- Place your rusty bundle into a sealed plastic bag and set it in the sun to "steam and bake" until you're satisfied with the rust you see. (This could take anywhere from a few hours to a few days depending of the amount of rust in the bundle and the strength of the sun.)
- Check your bundle a few time a day. Spritz the rust bundle with the vinegar solution if it becomes dry. I check my bundles every morning and every afternoon when I got home from work.
- When you're happy with the rust, put on your gloves and unroll the bundle. Set the rusty bits aside to use another day. (I store them in plastic zip lock bags so they don't contaminate my other working tools that I would cry if they became rusty.)
The light blue rusted fabric in the image below is a piece of an old sheet made from bamboo fibers. The lettering on the left is an impression from the top of an old soap tin imprinted on muslin. The rectangular section in the middle of the photo was made with old metal lamp banding.
- Rinse the fabric in a bowl of salt water. This will stop the rusting process and keep the rust from eventually burning a hole through the fabric.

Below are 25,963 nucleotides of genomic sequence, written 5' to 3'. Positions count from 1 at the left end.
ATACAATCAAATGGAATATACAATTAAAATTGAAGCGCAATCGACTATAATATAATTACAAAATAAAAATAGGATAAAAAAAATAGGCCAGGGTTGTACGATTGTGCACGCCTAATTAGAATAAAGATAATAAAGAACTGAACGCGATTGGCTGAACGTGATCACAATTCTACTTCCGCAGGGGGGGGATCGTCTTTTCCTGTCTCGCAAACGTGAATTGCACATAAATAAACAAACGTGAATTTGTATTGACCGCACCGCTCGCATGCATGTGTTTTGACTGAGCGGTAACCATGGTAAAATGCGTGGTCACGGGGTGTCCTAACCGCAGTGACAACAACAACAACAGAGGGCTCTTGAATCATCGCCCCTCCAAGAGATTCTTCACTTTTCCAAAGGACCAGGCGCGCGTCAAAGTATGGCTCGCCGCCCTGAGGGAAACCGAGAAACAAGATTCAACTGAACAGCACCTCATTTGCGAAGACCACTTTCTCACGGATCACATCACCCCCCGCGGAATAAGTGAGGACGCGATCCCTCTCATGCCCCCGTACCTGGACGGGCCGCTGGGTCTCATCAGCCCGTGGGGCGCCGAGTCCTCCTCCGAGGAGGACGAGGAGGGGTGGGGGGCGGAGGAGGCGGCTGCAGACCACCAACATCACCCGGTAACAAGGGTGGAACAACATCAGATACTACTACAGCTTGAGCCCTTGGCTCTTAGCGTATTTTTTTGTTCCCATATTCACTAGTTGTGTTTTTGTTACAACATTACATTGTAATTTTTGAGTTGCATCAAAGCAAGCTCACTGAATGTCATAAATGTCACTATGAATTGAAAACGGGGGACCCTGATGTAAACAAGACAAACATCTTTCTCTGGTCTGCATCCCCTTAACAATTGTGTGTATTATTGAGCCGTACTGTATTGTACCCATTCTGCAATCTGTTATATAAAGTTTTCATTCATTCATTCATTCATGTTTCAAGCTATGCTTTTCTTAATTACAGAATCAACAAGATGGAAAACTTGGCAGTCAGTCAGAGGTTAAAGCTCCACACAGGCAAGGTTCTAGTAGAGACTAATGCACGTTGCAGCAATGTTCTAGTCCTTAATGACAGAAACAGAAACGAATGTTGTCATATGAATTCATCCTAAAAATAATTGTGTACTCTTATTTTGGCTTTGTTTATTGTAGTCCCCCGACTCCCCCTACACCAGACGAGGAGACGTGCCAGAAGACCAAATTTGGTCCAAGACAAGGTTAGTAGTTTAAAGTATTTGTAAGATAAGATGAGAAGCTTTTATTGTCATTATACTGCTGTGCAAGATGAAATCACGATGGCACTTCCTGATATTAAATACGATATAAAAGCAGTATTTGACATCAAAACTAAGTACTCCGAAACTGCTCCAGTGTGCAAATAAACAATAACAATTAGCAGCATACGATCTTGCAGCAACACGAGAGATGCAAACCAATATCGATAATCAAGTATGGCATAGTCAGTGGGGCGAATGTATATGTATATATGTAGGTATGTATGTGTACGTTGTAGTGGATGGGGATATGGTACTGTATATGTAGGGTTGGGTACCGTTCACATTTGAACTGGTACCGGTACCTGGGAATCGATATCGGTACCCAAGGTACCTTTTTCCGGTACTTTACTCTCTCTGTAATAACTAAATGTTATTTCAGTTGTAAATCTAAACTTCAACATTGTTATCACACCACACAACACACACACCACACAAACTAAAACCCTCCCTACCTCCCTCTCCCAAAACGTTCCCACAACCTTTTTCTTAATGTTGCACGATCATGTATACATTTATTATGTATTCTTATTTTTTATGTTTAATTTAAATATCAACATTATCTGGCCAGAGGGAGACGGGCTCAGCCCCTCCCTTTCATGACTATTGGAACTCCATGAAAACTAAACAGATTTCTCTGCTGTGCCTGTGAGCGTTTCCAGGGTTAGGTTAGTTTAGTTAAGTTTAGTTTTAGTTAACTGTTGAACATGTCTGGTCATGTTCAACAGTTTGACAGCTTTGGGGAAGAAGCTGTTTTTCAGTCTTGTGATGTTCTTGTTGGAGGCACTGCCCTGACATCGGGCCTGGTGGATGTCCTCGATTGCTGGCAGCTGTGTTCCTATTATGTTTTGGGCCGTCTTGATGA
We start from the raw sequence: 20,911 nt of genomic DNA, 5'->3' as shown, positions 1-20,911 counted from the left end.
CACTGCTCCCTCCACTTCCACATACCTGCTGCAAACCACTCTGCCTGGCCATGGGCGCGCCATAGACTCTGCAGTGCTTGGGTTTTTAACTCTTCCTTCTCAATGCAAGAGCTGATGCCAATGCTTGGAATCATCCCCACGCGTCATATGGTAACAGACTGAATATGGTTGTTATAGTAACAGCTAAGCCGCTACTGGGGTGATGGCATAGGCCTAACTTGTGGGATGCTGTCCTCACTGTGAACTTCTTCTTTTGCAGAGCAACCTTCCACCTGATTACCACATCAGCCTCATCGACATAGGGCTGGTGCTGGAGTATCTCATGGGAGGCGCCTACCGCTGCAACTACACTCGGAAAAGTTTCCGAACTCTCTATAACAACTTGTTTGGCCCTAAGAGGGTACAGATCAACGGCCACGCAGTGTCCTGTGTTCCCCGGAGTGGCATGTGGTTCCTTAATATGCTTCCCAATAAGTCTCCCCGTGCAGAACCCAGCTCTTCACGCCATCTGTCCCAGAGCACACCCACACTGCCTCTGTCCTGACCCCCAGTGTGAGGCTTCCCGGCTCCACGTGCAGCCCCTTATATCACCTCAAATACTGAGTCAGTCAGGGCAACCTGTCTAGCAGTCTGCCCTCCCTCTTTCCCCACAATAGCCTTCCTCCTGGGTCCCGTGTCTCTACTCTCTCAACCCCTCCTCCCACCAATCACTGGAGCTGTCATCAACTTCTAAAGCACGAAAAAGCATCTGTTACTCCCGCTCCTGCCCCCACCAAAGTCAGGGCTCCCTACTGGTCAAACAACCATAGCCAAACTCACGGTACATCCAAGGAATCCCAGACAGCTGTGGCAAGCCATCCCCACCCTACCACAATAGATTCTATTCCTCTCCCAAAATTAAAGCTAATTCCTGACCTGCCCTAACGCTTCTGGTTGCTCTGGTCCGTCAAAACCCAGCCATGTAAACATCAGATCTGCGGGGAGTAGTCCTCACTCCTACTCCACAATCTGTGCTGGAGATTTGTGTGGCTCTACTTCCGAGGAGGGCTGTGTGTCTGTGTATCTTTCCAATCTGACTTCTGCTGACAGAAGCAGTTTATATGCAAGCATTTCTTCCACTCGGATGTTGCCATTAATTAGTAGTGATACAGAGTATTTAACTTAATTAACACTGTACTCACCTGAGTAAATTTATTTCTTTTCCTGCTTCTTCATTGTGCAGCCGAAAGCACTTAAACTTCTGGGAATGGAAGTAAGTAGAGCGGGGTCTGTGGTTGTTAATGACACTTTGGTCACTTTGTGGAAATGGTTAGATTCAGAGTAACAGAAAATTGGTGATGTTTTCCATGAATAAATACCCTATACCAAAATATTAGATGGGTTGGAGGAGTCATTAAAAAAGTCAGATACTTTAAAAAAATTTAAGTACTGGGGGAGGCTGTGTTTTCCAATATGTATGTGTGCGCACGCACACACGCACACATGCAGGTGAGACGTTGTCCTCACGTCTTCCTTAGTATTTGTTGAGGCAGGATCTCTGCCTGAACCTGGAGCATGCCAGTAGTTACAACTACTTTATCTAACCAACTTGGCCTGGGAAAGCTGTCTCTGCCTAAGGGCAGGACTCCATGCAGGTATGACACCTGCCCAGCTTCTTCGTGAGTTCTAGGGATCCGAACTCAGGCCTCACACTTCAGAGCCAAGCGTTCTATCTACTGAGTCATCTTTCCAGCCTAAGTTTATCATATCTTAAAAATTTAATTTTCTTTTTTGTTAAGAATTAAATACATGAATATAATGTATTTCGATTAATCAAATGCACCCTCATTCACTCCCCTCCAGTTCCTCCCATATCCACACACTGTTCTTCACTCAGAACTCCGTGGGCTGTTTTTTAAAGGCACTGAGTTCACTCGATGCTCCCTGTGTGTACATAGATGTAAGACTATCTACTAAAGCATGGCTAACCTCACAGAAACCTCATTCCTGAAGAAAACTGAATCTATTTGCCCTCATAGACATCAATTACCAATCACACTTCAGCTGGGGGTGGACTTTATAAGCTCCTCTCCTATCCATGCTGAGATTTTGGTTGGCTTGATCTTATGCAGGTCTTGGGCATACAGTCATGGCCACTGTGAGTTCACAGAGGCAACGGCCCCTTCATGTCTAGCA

- Hang your rusted fabric out in the sun to dry and enjoy!
I've stitch on my rust prints, stenciled over them in art journal pages, and incorporated them into collages. If you'd like to see another of my rust print adventures, check out this oldie but goodie StencilGirl® post about making this Rusty, Waxed Apple Bag.
Project #2 - Bleached Denim
Onto the blues...... Which is in no way indicative of my mood :) My favorite color has always been blue so I flock to it.
This project was a joyous celebration for me. I had gained a LOT of weight over the course of the pandemic last summer. So much weight that my jeans grew two sizes... Last August I decided it was time to get my own curve under control. I'm proud to say that I succeeded and am now 5 pounds less than when the pandemic started and still going. I celebrated by ripping up my pandemic jeans and using the fabric for bleach printing. Alas, it was a complete failure. After doing some research I finally figured out that because by jeans were only 97% cotton, they would not bleach. (Who knew, 97% wasn't good enough....) But my failure didn't stop me from conquering this technique. I picked up a pair of 100% cotton jeans at the thrift store for $3.99 and started again.
Supplies You Will Need:
- I recommend wearing gloves and an apron for this project and that you work in a well ventilated area, preferably outdoors in the sunshine, (bleach can really wreck havoc on your hands and clothing).